The partially obscured transposing slider valve (directly behind the front treble coupler) is used to disable treble piano note positions on the tracker bar that are not needed for the narrow 58-note music rolls. The "88—58" control switch inside the spoolbox is connected by linkages to the similar transposing sliding valve on the bass end of the stack, which is, in turn, connected to the treble side transposing valve by a long metal rod that is mostly hidden behind the spoolbox. The bass and treble sliding coupler valves essentially re-purpose some of the blocked off tracker bar positions when playing 58-note rolls by coupling in an octave of the unused bass and/or treble piano notes.

Partial spoolbox with tracker bar from Apollo Player Piano #8685.

(Photograph courtesy of Jere DeBacker.)

Partial spoolbox with tracker bar from Apollo Player Piano #8685. This piano was built in 1909, and featured a wood tracker bar with two rows of duct holes. The upper row has 88 duct holes spaced at 6 per inch, and the lower row has 88 duct holes spaced a 9 per inch. This tracker bar could accommodate 88-note Apollo Grand, 65-note rolls, and 58-note rolls on the upper row of holes, and play standard 88-note, 9 per inch, player piano rolls on the lower row. This tracker bar is now mounted in Apollo piano number 13980, which originally had a Solo Apollo spoolbox with a brass tracker bar and 132 duct holes spaced at 9 per inch. Apollo piano number 8685 was parted-out due to a cracked plate.

Spoolbox for Solo Apollo Piano #11311.

(Photograph courtesy of Jere DeBacker.)

Spoolbox for Solo Apollo Piano #11311. Built in 1911, this Solo Apollo had a wood tracker bar with a single row of 128 duct holes spaced at 9 per inch. It was foot pumped only, and played both Solo Apollo rolls or the standard 88-note player piano rolls. The take-up spool is adjustable in width, so as to accommodate both the wide Solo Apollo rolls or the narrower standard player piano rolls.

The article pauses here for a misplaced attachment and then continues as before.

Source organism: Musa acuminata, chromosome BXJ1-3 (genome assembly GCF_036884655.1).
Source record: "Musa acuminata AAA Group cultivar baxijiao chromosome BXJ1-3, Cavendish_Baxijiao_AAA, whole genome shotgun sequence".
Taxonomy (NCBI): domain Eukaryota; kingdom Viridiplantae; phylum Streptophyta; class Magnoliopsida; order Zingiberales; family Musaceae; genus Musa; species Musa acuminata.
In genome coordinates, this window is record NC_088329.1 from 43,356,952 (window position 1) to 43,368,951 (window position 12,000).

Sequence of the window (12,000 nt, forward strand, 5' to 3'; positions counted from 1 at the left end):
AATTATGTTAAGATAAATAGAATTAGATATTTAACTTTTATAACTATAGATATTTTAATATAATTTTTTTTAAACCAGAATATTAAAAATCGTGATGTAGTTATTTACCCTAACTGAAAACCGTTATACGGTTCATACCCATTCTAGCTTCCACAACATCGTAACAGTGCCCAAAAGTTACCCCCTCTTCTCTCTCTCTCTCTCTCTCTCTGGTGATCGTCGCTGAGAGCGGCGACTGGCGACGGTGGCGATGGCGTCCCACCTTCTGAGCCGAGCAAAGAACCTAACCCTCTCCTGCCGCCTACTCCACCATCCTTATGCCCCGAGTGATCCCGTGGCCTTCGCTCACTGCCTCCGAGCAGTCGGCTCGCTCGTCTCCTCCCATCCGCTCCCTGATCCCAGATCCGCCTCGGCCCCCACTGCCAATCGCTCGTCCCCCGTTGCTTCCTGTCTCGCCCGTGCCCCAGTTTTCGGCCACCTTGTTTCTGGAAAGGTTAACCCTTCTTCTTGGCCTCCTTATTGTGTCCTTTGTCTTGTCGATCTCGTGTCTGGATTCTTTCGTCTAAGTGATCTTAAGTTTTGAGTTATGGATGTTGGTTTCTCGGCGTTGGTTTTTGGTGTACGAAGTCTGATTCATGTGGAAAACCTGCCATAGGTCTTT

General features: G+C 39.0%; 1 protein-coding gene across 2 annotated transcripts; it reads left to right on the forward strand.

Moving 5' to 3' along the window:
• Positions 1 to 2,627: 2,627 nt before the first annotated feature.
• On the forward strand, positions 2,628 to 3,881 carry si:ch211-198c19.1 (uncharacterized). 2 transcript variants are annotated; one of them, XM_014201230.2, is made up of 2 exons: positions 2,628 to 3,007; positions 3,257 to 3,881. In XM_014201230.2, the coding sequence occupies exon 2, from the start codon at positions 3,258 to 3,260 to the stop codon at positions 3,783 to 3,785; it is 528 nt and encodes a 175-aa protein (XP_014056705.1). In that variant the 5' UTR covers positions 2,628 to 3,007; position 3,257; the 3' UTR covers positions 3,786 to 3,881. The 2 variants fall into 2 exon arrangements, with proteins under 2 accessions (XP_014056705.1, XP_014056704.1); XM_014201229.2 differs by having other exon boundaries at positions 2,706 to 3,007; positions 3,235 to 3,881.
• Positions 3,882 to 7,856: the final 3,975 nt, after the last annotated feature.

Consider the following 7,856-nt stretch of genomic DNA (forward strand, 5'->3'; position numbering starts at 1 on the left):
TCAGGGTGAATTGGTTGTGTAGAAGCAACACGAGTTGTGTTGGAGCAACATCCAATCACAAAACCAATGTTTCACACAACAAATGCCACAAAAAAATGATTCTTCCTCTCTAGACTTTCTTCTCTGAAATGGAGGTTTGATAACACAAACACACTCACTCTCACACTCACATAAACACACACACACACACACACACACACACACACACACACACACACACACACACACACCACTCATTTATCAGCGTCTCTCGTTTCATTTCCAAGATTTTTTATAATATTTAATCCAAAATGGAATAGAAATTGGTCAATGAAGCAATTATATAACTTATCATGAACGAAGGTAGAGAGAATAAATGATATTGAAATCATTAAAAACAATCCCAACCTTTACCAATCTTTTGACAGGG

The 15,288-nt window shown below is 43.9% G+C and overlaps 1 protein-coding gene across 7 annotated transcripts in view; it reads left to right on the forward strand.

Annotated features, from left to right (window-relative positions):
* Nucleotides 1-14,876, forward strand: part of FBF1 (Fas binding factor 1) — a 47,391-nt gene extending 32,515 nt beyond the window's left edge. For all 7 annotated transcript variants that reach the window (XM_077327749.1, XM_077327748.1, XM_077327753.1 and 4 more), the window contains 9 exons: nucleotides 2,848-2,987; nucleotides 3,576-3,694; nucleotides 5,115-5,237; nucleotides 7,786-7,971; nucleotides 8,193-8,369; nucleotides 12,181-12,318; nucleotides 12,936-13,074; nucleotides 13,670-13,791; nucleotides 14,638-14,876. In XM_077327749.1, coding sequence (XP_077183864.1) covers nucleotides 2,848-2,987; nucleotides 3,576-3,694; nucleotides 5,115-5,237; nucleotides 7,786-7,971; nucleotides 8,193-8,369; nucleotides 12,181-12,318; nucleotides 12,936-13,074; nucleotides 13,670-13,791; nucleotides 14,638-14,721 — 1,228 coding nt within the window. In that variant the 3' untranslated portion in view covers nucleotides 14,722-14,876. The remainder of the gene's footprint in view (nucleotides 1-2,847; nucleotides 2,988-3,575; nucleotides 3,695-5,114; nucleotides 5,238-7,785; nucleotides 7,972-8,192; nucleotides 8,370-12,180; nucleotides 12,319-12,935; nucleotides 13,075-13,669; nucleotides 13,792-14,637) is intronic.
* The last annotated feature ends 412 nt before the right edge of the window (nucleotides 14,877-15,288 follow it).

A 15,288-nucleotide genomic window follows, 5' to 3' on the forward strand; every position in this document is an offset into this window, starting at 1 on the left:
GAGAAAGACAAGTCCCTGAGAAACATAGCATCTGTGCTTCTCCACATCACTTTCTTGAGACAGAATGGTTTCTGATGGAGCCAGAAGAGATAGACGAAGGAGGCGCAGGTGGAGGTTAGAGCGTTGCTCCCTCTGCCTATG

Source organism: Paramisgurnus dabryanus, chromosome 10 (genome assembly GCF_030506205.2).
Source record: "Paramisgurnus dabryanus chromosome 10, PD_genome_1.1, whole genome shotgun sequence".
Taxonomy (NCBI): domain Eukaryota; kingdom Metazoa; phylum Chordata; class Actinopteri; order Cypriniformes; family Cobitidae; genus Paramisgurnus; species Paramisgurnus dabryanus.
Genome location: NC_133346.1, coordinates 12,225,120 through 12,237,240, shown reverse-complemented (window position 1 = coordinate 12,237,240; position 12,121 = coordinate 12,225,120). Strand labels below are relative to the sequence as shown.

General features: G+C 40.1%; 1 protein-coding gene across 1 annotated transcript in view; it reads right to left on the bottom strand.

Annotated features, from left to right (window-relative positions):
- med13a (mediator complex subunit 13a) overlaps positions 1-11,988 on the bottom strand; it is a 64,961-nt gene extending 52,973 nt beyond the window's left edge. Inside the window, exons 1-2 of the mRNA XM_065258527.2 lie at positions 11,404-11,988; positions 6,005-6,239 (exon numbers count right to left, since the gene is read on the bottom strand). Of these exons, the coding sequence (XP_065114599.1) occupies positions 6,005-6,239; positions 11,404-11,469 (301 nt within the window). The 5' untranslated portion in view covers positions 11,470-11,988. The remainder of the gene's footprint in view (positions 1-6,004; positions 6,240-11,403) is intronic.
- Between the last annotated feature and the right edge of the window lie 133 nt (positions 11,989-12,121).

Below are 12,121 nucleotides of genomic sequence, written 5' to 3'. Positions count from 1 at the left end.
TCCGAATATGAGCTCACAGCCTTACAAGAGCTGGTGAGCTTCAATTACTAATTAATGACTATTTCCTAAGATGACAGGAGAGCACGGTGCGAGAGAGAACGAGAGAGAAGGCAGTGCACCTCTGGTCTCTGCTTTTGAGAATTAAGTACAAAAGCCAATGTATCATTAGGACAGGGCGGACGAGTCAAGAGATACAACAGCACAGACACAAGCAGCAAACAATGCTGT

Spoolbox in Solo Apollo Piano #14101.

(Photograph courtesy of Jere DeBacker.)

Spoolbox in Solo Apollo Piano #14101. Built in 1913, this Solo Apollo piano featured a brass Bar with 132 duct holes spaced at 9 per inch. Foot pumped only, the piano played both the 15-1/4" wide Solo Apollo rolls or the standard 11-1/4" wide 88-note player piano rolls. The take-up spool is adjustable in width, so as to play both the wide Solo Apollo rolls or the narrower standard player piano rolls.

Spoolbox in Solo Art Apollo Piano #18023.

(Photograph courtesy of Jere DeBacker.)

Spoolbox in Solo Art Apollo Piano #18023. Built in 1916, this Solo Art Apollo piano featured a brass tracker bar with 134 duct holes spaced at 9 per inch. The last hole on either end of the tracker bar is elongated (for a chain type perforation). The Solo Art Apollo system is electric motor pumped when playing Solo Art rolls, and can be foot pump when playing regular 88-note player piano rolls.

Spoolbox in Solo Art Apollo Piano #18312.

(Photograph courtesy of Jere DeBacker.)

Spoolbox in Solo Art Apollo Piano #18312. The Art Apollo Piano was built in 1916, with a brass tracker bar with 96 duct holes. It was electrically pumped for Art Apollo rolls, and foot pumped for regular 88-note player piano rolls. Hole #2 on the bass end is elongated for the damper pedal chain perforation, and holes 93 and 94 on the treble end are similarly elongated for the bass and treble soft rail pneumatics.